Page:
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Underpass Park in Toronto is a skatepark and green space huddled under a highway overpass. It’s a kinetic, vibrant place, filled with sculpture installations, street art, the clatter of skateboards on concrete, and the hum of traffic overhead. PFS Studio’s project received a 2016 ASLA Professional Award for its canny reuse of a previously neglected space. And all this makes it a perfect candidate for ASLA’s first virtual reality video. Narrated by Greg Smallenberg, FASLA, principal of PFS Studio, the immersive, 360-degree video is a succinct explanation of virtual reality’s use for landscape designers, and a fun, quirky introduction to landscape architecture for the general public. The video is viewable via a smartphone YouTube app, the Google Chrome browser, or a Samsung Gear VR headset and compatible Samsung phone.

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We’re crawling over hot highways and beneath dark underpasses in this month’s LAM, looking at a push from many quarters to recolonize the spaces wasted by modern highways and railroads. We have projects in Toronto, Houston, New York, and Washington, D.C., where wasted space is coming alive again. Nate Berg kicks us off with an essay about the moves to put parks and public spaces over and under freeways. It had been a huge priority of President Obama’s Transportation Secretary, Anthony Foxx, who revived the sleeping debate about the scars left behind in urban neighborhoods about the freeway system.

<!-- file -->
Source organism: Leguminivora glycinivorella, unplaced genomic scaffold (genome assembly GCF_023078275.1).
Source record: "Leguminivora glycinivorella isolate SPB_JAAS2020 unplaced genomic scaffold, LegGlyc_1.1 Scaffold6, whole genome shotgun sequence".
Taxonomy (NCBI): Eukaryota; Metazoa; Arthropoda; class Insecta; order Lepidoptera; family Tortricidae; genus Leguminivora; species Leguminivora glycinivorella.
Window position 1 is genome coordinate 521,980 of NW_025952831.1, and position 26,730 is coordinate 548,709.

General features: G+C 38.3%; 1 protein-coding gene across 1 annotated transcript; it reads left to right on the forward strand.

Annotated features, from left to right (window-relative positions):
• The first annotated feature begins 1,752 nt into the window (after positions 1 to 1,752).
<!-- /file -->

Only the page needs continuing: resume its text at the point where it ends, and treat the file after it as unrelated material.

In New York, Alex Ulam surveys the massive construction of a new mini-city, Hudson Yards, atop the West Side rail yards, where a complex landscape is under the charge of Nelson Byrd Woltz Landscape Architects. Jane Margolies travels to Toronto, where PFS Studio has created the exuberant Underpass Park in the bowel of a highway viaduct. Washington, D.C., is deleting a huge highway trench with several new blocks of city above it, as Braulio Agnese reports. Margie Ruddick, ASLA, and a team of designers and artists pushed the renovation of Queens Plaza in New York to its bureaucratic limits, and Julie Lasky finds it makes the soaring, clattering infrastructure around it much easier to take. And Jonathan Lerner visits the much-loved Klyde Warren Park in Dallas, where OJB Landscape Architecture has given the whole deck-park movement its favorite touchstone.